Photo by: Pearl Gabel
Photo by: Pearl Gabel
By: Candace Amos
Upon signing on to the main WiFi network at all Brooklyn Public Library branches these days, patrons are greeted with a welcome screen that asks, “Where Would You Be Without Brooklyn Public Library?” A Brooklyn Bureau investigation found that people looking for a number of classic works might have to be at the bookstore rather than at the library.
A survey of six branches in low-income neighborhoods revealed that most libraries did not have most of the books on a list of 50 titles generally regarded as essential reading, like The Great Gatsby and Native Son.
And with heavy budget cuts planned for next fiscal year, it's unlikely the libraries will be able to fill in the gaps. They'll be busy just trying to maintain the services they already provide.
Cuts coming amid changing usage
At stake for the Brooklyn Public Library (BPL) in this year's fiscal dance are budget cuts upwards of $27 million—a 32 percent slash.
According to the testimony presented by BPL President Linda E. Johnson at a budget hearing in March, should the proposed reductions go through, library hours will be cut in half from 43 hours per week per branch to 21.5 hours at each location. Sixteen of the 60 branches will close, 350 employees will be laid off and 110,000 fewer books will be purchased.
The City Council must pass a final budget on or before June 30, 2012.
Conventional wisdom is that libraries—and particularly their hard copies of books—are increasingly obsolete. The digital revolution is indeed beginning to claim print icons. The Encyclopedia Britannica recently announced it would cease production in book form of its 244-year old series and focus solely on providing information via the Web.
But outlined in Johnson's budget testimony is the fact that in 2011 the BPL system recorded the highest circulation in history: 20 million items. The testimony notes that there is a growing demand for electronic materials with a reported 80 percent rise in digital media checkouts, but that's still a minority of the library's lending.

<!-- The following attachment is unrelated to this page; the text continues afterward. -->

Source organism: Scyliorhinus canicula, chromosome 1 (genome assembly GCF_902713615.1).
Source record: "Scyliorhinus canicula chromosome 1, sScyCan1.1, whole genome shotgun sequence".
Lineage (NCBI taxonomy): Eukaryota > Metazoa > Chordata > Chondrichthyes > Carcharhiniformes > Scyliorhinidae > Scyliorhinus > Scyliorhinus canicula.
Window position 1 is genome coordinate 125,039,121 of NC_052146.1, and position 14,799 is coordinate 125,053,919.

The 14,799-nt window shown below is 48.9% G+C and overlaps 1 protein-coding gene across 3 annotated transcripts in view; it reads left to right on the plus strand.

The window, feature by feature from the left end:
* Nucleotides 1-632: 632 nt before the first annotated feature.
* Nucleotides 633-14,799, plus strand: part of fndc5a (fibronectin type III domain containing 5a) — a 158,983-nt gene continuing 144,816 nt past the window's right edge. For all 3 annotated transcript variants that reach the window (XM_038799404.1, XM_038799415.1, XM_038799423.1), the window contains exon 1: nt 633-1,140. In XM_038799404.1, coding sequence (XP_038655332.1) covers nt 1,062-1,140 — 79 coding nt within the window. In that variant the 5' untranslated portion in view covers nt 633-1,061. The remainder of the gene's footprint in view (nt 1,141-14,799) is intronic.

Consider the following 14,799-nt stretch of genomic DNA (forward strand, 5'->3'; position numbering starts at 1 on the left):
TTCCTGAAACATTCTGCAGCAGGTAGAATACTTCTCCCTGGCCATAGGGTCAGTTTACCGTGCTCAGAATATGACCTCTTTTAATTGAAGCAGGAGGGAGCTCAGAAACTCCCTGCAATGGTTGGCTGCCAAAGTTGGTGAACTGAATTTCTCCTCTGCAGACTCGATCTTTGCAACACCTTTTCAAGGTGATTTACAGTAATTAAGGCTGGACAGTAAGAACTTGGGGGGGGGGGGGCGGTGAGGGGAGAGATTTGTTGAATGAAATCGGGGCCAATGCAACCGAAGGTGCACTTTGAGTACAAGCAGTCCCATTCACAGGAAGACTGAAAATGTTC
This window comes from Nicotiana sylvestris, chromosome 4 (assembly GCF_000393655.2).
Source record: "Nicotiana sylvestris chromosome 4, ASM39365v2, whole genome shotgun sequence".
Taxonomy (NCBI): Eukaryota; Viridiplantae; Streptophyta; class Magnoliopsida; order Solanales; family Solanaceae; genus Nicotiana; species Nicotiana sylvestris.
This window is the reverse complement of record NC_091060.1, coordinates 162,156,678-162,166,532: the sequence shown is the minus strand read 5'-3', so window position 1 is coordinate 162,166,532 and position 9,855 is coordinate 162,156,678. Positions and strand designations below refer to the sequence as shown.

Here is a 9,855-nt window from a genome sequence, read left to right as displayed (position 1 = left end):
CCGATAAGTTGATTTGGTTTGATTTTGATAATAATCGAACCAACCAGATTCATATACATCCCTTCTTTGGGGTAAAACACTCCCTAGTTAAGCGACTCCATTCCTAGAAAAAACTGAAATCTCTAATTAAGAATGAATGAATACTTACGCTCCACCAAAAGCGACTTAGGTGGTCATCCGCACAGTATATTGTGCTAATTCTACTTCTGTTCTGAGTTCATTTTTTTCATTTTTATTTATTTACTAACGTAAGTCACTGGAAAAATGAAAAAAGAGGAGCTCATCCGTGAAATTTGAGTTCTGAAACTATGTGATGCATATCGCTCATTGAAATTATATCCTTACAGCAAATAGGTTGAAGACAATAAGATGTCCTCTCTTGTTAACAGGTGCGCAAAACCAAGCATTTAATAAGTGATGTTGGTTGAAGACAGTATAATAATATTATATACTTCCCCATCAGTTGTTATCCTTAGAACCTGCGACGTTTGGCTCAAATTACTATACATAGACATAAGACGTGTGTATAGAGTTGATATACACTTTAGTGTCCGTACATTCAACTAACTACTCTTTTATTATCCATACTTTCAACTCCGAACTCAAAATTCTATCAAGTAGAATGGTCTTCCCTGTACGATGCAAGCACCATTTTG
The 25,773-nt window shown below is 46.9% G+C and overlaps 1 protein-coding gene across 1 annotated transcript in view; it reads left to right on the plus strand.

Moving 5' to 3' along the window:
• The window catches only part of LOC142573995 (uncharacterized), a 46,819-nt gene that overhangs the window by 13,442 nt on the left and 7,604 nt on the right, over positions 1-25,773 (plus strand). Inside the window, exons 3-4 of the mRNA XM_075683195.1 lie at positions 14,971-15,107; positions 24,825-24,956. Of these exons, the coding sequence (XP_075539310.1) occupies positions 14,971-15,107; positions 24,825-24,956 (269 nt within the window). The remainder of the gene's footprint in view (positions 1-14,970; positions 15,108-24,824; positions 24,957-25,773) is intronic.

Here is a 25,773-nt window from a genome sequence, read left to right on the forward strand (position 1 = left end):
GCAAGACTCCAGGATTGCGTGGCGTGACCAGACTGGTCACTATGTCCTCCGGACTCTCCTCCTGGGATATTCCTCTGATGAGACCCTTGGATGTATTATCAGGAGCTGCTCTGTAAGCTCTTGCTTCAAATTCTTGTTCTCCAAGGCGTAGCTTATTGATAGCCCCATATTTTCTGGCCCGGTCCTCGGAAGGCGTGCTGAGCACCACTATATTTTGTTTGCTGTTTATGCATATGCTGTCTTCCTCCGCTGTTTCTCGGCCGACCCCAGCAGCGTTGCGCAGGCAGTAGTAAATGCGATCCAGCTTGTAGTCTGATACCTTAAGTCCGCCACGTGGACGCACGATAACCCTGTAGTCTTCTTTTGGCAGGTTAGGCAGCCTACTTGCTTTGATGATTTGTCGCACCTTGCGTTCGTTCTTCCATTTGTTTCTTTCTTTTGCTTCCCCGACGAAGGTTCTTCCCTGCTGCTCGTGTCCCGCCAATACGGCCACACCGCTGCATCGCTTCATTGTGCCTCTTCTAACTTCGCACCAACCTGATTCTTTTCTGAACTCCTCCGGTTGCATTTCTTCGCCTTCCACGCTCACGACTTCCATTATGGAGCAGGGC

Researchers, students and general literary enthusiasts do benefit from the ease of access that is delivered through the Internet. And in many communities a fair number of residents are without home Internet access.
But they're also not able to purchase books as needed.
Hector Jimenez, 33, a tutor and frequent visitor of the Washington Irving branch wants more books. “This is the only Brooklyn Library that I go to. I go online to look for the books that I want to read but most the books I want are at bigger libraries in other boroughs,” he says. “I’ve never found a book that I was looking for here. I live two blocks away and it’s more convenient for me to come here. I think this library needs to greatly improve.”
Jody Howard, Associate Dean and Director of the Palmer School of Librarian Information Science at Long Island University’s C.W. Post campus still believes in the power of a good old-fashioned paperback. “It would be terrible to have story time with a group of children and not have the actual books to follow along with. Real books are absolutely important. We need to make sure that we are using our resources most effectively. This has to be a decision made by each library. ”
Hunting the classics
The Brooklyn Bureau visited six low-income neighborhoods to see if they were keeping prominent books on the shelves. We combed the stacks at the Saratoga, Washington Irving, Spring Creek, New Lots, Brownsville and Cypress Hill branches for the top 25 books from Modern Library's list of the 100 greatest novels and also the top 25 titles from the African-American Literature Book Club’s list of Top Books of the 20th Century.
From contemporary titles like Terry McMillian’s Disappearing Acts to classics such as Virginia Woolf’s To the Lighthouse, the audit found that most of the classic literary works on our list could not be found at these branches (although, according to library policy, books not immediately available for checkout at any branch can be ordered from a different branch and delivered within one week.)
The Cypress Hill library located in the East New York section of Brooklyn boasted the best numbers having 14 out of the 50 searched books available on the stacks. Some of the titles found included Darkness at Noon by Arthur Koestler, Sons and Lovers by D.H. Lawrence and Maya Angelou’s I Know Why the Caged Bird Sings. A few of the books that could not be found on the shelves include Ulysses by James Joyce, I, Claudius by Robert Graves and Lolita by Vladimir Nabokov. (Some titles may have been checked out at the time of our visit, but a spot check of the BPL's online catalog confirmed many of the missing titles.)